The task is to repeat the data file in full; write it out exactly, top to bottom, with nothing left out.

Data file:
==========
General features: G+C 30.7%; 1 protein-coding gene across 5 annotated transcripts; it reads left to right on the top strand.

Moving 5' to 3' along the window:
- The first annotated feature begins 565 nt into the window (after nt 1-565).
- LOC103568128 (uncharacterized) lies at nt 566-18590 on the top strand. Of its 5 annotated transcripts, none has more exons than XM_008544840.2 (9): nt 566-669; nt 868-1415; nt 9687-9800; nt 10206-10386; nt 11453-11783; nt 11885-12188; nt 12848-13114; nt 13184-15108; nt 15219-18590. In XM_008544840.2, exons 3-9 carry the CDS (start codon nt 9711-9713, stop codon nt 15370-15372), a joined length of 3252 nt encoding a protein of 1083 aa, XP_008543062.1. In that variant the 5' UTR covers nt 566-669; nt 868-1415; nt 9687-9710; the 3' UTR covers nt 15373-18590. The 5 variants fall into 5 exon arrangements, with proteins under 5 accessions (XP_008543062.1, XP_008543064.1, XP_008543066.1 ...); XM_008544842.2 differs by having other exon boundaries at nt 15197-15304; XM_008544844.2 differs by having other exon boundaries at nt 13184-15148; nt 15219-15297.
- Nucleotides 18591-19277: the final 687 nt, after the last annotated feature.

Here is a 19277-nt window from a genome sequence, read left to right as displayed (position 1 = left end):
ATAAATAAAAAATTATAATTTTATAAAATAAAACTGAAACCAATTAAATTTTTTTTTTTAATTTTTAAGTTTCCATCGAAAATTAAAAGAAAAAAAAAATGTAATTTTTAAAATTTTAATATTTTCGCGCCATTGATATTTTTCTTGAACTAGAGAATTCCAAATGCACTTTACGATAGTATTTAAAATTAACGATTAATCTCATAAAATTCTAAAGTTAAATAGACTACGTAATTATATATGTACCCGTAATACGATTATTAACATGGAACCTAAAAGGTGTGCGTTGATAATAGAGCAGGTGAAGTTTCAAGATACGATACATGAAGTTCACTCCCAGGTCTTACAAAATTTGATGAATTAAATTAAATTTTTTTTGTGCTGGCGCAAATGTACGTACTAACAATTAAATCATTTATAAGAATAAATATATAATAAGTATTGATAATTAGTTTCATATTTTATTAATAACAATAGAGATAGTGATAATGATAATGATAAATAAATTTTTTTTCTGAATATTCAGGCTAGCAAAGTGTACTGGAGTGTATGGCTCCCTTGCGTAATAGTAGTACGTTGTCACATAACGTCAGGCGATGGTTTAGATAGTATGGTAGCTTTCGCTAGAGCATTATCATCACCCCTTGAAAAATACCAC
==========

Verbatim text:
General features: G+C 30.7%; 1 protein-coding gene across 5 annotated transcripts; it reads left to right on the top strand.

Moving 5' to 3' along the window:
- The first annotated feature begins 565 nt into the window (after nt 1-565).
- LOC103568128 (uncharacterized) lies at nt 566-18590 on the top strand. Of its 5 annotated transcripts, none has more exons than XM_008544840.2 (9): nt 566-669; nt 868-1415; nt 9687-9800; nt 10206-10386; nt 11453-11783; nt 11885-12188; nt 12848-13114; nt 13184-15108; nt 15219-18590. In XM_008544840.2, exons 3-9 carry the CDS (start codon nt 9711-9713, stop codon nt 15370-15372), a joined length of 3252 nt encoding a protein of 1083 aa, XP_008543062.1. In that variant the 5' UTR covers nt 566-669; nt 868-1415; nt 9687-9710; the 3' UTR covers nt 15373-18590. The 5 variants fall into 5 exon arrangements, with proteins under 5 accessions (XP_008543062.1, XP_008543064.1, XP_008543066.1 ...); XM_008544842.2 differs by having other exon boundaries at nt 15197-15304; XM_008544844.2 differs by having other exon boundaries at nt 13184-15148; nt 15219-15297.
- Nucleotides 18591-19277: the final 687 nt, after the last annotated feature.

Here is a 19277-nt window from a genome sequence, read left to right as displayed (position 1 = left end):
ATAAATAAAAAATTATAATTTTATAAAATAAAACTGAAACCAATTAAATTTTTTTTTTTAATTTTTAAGTTTCCATCGAAAATTAAAAGAAAAAAAAAATGTAATTTTTAAAATTTTAATATTTTCGCGCCATTGATATTTTTCTTGAACTAGAGAATTCCAAATGCACTTTACGATAGTATTTAAAATTAACGATTAATCTCATAAAATTCTAAAGTTAAATAGACTACGTAATTATATATGTACCCGTAATACGATTATTAACATGGAACCTAAAAGGTGTGCGTTGATAATAGAGCAGGTGAAGTTTCAAGATACGATACATGAAGTTCACTCCCAGGTCTTACAAAATTTGATGAATTAAATTAAATTTTTTTTGTGCTGGCGCAAATGTACGTACTAACAATTAAATCATTTATAAGAATAAATATATAATAAGTATTGATAATTAGTTTCATATTTTATTAATAACAATAGAGATAGTGATAATGATAATGATAAATAAATTTTTTTTCTGAATATTCAGGCTAGCAAAGTGTACTGGAGTGTATGGCTCCCTTGCGTAATAGTAGTACGTTGTCACATAACGTCAGGCGATGGTTTAGATAGTATGGTAGCTTTCGCTAGAGCATTATCATCACCCCTTGAAAAATACCAC